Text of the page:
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Food guide Pyramid for Vegetarians: Article analysis Essays

 

Food guide Pyramid for Vegetarians: Article analysis

In the article ‘modified food guide pyramid for lacto vegetarians and vegans’, the writers have discussed in details about the proposed food guide pyramid for vegetarians. I concur with the authors that the vegetarians are a special group which should recognized due to their different dietary intake from the omnivorous. Coming up with a food guide pyramid that takes into account the special dietary needs of this group is long overdue. Vegetarians as is brought out in the article have problems meeting their daily nutrition requirements especially of vitamin B12, calcium, zinc, iron, vitamin D and protein due to bioavailability (Venti & Johnston, 2002). However, it is not all grim for vegetarian diet since it has been associated with reduced risk for diseases associated with overweight such as hypertension. But this should be taken carefully as consuming large amounts of starch leads to rapid weight gain. The proposed food guide pyramid tries to address this issue by ensuring there is moderation in food intake and has also tried to recommend increased intake of food to meet the micronutrient intake in question.

Another way that is recommended in the article for vegetarians to meet their micronutrient requirements especially of calcium, Zinc, iron, vitamin D and Vitamin B12 is through supplementation and consumption of fortified foods. This poses a problem of toxicity especially if there is no sufficient knowledge in the use of the supplements. In the modified food guide pyramid, there is a subgroup of dried fruits under the fruit group that is meant to provide 6 times more iron than fresh fruits. One thing that was missed here is that fresh fruits have vitamin C and since it is a very volatile nutrient it can be assumed to in very limited amount in dried fruits. One key function of Vitamin C is that it helps in the absorption of non-heme iron and if it is not sufficiently available it will to the wastage of the iron consumed due to malabsorption.

Therefore, instead of stressing on intake of dried fruits, the pyramid should encourage the intake of fresh fruits to help absorb the iron found in dark green vegetables.  It is also noticeable that sugars and sweets have not been included on the modified pyramid which is sending a wrong signal since they are consumed in large numbers by the vegetarians and non-vegetarians a like.

In another article entitled ‘A new food guide for North American vegetarians,’ the authors have clearly pointed out why there was a need to come up with the vegetarian food guide. The food guide is recommend ably not based on the old USDA food guide pyramid and therefore has grouped food group foods into grains, vegetables and fruits, legumes, nuts and other protein rich foods, fats, and calcium rich foods. Another recommendable thing about the new food guide is that it has tried to provide an array of choices to enable one meet his nutrient requirements without putting to much stress on supplementation and fortification (except for vitamin B-12 and vitamin D). The new food guide pyramid recognizes the inability for vegetarians to meet Vitamin B-12 requirements through the diet and therefore recommends supplementation which in my opinion should be done under expert guidance to avoid abuse. I support the food guides thorough attempt to promote diversity and variety in food intake among vegetarians since it is a good way of meeting the body’s nutrient requirements (Messina, Melina & Mangels, 2003).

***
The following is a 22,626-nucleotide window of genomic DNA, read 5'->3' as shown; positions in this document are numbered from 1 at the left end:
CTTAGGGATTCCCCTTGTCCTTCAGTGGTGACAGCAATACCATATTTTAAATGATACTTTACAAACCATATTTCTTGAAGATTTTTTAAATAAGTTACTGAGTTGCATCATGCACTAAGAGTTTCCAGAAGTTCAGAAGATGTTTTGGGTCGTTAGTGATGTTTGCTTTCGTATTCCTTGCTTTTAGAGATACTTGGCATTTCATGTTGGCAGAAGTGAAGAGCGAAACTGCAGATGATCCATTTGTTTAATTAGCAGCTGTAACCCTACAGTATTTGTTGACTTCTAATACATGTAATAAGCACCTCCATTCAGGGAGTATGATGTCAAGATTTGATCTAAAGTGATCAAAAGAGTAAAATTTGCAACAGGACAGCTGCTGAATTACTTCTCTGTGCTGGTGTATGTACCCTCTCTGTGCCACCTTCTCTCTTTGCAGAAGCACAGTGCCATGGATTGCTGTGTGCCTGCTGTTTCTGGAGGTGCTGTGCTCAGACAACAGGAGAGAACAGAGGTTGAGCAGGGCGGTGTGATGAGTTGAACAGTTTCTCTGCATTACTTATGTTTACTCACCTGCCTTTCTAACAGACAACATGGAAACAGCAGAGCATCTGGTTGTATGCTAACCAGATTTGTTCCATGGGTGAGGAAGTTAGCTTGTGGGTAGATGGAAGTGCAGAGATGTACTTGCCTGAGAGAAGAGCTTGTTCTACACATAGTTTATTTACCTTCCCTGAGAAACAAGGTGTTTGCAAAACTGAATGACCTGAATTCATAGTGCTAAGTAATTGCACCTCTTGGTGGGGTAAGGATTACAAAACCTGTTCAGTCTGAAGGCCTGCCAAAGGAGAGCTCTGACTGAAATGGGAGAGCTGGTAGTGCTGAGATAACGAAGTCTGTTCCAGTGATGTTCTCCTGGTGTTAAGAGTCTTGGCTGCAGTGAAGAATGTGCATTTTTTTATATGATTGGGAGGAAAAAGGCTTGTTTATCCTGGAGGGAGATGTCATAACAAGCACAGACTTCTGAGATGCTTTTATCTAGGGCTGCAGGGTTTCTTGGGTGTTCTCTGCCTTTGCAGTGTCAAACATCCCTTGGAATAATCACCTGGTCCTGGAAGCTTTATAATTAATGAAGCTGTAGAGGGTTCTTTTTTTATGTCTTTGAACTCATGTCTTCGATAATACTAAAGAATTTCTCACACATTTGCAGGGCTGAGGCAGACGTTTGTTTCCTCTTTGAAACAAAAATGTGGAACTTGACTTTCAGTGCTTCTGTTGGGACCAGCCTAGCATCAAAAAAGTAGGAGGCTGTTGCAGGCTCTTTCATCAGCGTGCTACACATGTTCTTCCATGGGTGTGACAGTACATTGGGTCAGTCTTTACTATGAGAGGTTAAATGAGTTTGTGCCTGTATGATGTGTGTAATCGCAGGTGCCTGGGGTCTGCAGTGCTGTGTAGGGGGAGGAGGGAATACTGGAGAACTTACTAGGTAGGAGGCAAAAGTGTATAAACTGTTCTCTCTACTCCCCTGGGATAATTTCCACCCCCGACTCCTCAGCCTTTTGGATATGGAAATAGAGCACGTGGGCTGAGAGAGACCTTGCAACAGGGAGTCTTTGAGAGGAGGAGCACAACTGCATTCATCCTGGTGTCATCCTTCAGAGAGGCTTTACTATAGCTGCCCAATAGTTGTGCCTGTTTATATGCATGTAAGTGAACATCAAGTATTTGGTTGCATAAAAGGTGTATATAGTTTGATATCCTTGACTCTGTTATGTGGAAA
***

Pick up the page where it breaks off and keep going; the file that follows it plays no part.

In trying to address protein requirements of vegetarians the new food guide has classified nuts under protein giving foods but an analysis of nuts reveals that they contain more fats than proteins and it is only sensible if they could have been classified under the fats group. Since the minimum requirements of protein foods as indicated in the pyramid is 5 servings, it could lead to intake of a lot of nuts leading to rapid excess weight gain among vegetarians.

The new food guide pyramid’s failure to include sugars and sweets among its food groups should be considered as a gross oversight. Since most people including vegetarians consume sugars and fats at one time or another they should be offered clear guidelines on how to consume such foods in the food guide pyramid. The USDA food guide pyramid has taken into consideration this fact hence contributing to its comprehensiveness and wide appliance and it is recommendable that the new vegetarian food guide for North Americans should do just the same.

 

 

 

 

 

 

 

 

 

 

 

 

 

 

 

 

 

References

Venti, C.A & Johnston, C.S. (2002). American society for nutritional sciences: Modified Food guide pyramids for Lacto vegetarians and vegans. Retrieved on January 6, 2009, from jn.nutrition.org.

 

Messina, V., Melina, V. & Mangels, A.R.(2003).  A new food guide pyramid for North American Vegetarians. Journal of American Dietetic Association. 103. 6

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